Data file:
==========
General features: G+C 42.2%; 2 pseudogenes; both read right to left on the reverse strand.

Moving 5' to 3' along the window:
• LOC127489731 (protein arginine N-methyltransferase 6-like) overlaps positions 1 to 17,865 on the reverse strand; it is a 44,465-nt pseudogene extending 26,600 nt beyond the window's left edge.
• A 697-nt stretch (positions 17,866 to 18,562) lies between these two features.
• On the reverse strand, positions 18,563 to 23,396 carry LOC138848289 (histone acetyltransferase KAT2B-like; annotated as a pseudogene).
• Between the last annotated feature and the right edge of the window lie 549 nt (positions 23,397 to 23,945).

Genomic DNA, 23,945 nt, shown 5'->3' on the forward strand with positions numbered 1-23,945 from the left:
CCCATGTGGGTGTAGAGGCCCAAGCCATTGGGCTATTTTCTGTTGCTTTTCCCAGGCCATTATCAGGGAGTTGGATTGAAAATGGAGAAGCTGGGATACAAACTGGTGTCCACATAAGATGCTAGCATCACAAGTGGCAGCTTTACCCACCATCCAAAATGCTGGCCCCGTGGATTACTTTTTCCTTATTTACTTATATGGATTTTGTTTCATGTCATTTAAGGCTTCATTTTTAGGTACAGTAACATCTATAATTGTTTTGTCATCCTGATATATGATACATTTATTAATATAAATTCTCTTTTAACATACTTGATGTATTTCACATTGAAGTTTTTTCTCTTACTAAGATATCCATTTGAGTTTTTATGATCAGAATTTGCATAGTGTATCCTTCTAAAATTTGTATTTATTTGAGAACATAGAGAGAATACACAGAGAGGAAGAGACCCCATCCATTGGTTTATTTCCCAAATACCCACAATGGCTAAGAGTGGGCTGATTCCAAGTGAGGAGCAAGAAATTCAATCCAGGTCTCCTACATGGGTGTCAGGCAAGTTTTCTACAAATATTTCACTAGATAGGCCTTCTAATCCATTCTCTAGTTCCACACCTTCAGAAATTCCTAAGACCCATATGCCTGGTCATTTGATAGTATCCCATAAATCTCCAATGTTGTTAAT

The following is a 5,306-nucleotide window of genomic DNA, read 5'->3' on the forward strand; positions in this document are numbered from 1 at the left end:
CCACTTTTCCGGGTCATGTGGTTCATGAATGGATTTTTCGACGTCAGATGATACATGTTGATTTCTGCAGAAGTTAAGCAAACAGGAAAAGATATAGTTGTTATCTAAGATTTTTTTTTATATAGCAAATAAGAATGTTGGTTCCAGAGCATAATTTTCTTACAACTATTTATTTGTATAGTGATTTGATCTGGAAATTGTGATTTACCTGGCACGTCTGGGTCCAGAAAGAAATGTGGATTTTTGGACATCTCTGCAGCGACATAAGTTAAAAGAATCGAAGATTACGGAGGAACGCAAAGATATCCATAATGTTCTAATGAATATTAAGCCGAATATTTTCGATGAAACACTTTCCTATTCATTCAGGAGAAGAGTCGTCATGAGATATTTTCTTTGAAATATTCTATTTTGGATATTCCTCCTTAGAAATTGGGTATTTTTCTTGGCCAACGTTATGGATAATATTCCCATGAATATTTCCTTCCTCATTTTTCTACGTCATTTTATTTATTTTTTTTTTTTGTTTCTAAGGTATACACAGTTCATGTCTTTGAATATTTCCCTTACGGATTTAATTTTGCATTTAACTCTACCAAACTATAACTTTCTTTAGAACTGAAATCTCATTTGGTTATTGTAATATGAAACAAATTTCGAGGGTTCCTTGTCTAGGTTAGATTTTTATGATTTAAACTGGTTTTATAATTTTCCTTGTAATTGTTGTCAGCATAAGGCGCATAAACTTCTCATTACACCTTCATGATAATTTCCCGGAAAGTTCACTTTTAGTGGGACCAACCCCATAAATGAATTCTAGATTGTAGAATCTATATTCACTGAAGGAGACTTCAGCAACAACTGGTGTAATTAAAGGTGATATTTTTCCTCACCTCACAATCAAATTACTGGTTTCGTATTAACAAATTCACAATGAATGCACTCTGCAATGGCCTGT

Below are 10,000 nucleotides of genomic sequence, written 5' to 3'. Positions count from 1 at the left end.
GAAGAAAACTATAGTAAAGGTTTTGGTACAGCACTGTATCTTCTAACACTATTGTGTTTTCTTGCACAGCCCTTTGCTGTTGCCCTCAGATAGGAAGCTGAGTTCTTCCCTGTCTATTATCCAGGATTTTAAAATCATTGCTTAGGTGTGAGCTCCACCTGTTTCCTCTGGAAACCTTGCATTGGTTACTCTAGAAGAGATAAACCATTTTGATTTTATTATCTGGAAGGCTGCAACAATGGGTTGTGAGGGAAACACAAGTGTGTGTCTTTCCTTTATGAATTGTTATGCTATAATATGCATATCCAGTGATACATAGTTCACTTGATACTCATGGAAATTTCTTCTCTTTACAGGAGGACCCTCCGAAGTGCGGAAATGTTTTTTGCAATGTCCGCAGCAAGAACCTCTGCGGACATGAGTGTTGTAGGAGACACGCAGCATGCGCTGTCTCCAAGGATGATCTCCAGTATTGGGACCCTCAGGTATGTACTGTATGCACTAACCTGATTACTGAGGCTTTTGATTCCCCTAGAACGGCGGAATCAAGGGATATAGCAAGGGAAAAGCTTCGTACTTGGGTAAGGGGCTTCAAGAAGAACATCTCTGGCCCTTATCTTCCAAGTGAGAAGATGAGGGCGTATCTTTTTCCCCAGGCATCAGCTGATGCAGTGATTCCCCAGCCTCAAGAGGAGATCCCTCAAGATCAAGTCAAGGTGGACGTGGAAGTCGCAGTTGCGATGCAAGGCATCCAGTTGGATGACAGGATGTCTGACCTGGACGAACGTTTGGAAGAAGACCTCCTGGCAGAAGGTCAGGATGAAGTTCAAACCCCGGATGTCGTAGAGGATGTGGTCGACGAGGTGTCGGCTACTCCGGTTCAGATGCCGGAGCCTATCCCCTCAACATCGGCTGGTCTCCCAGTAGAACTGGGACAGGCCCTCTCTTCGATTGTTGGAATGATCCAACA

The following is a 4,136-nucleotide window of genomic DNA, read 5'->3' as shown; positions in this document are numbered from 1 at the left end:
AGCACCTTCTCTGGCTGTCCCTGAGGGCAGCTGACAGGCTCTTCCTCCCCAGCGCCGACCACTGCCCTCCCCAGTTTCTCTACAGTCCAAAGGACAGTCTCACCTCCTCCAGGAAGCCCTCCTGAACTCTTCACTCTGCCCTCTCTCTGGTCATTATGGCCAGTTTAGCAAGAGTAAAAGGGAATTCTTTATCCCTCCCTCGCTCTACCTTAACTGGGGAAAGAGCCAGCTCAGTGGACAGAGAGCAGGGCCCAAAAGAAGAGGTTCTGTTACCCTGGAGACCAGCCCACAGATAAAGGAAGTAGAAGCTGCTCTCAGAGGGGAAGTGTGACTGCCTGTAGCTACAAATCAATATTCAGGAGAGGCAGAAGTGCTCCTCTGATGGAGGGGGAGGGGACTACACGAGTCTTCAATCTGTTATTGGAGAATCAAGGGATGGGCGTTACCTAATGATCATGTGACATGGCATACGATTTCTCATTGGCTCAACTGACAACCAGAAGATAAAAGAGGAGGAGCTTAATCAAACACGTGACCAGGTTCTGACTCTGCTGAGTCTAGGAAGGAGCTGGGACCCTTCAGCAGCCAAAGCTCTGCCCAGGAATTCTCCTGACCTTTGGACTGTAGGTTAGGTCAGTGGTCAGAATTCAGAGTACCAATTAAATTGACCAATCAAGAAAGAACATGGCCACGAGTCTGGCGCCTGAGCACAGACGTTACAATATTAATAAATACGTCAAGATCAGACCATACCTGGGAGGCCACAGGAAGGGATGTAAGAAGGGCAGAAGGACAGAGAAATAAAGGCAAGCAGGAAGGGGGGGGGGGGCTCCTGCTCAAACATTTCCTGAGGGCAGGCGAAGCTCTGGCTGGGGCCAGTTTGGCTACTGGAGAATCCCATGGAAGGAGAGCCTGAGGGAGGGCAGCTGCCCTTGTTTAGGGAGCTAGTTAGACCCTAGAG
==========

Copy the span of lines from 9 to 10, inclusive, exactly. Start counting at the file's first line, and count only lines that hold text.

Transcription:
The following is a 5,306-nucleotide window of genomic DNA, read 5'->3' on the forward strand; positions in this document are numbered from 1 at the left end:
CCACTTTTCCGGGTCATGTGGTTCATGAATGGATTTTTCGACGTCAGATGATACATGTTGATTTCTGCAGAAGTTAAGCAAACAGGAAAAGATATAGTTGTTATCTAAGATTTTTTTTTATATAGCAAATAAGAATGTTGGTTCCAGAGCATAATTTTCTTACAACTATTTATTTGTATAGTGATTTGATCTGGAAATTGTGATTTACCTGGCACGTCTGGGTCCAGAAAGAAATGTGGATTTTTGGACATCTCTGCAGCGACATAAGTTAAAAGAATCGAAGATTACGGAGGAACGCAAAGATATCCATAATGTTCTAATGAATATTAAGCCGAATATTTTCGATGAAACACTTTCCTATTCATTCAGGAGAAGAGTCGTCATGAGATATTTTCTTTGAAATATTCTATTTTGGATATTCCTCCTTAGAAATTGGGTATTTTTCTTGGCCAACGTTATGGATAATATTCCCATGAATATTTCCTTCCTCATTTTTCTACGTCATTTTATTTATTTTTTTTTTTTGTTTCTAAGGTATACACAGTTCATGTCTTTGAATATTTCCCTTACGGATTTAATTTTGCATTTAACTCTACCAAACTATAACTTTCTTTAGAACTGAAATCTCATTTGGTTATTGTAATATGAAACAAATTTCGAGGGTTCCTTGTCTAGGTTAGATTTTTATGATTTAAACTGGTTTTATAATTTTCCTTGTAATTGTTGTCAGCATAAGGCGCATAAACTTCTCATTACACCTTCATGATAATTTCCCGGAAAGTTCACTTTTAGTGGGACCAACCCCATAAATGAATTCTAGATTGTAGAATCTATATTCACTGAAGGAGACTTCAGCAACAACTGGTGTAATTAAAGGTGATATTTTTCCTCACCTCACAATCAAATTACTGGTTTCGTATTAACAAATTCACAATGAATGCACTCTGCAATGGCCTGT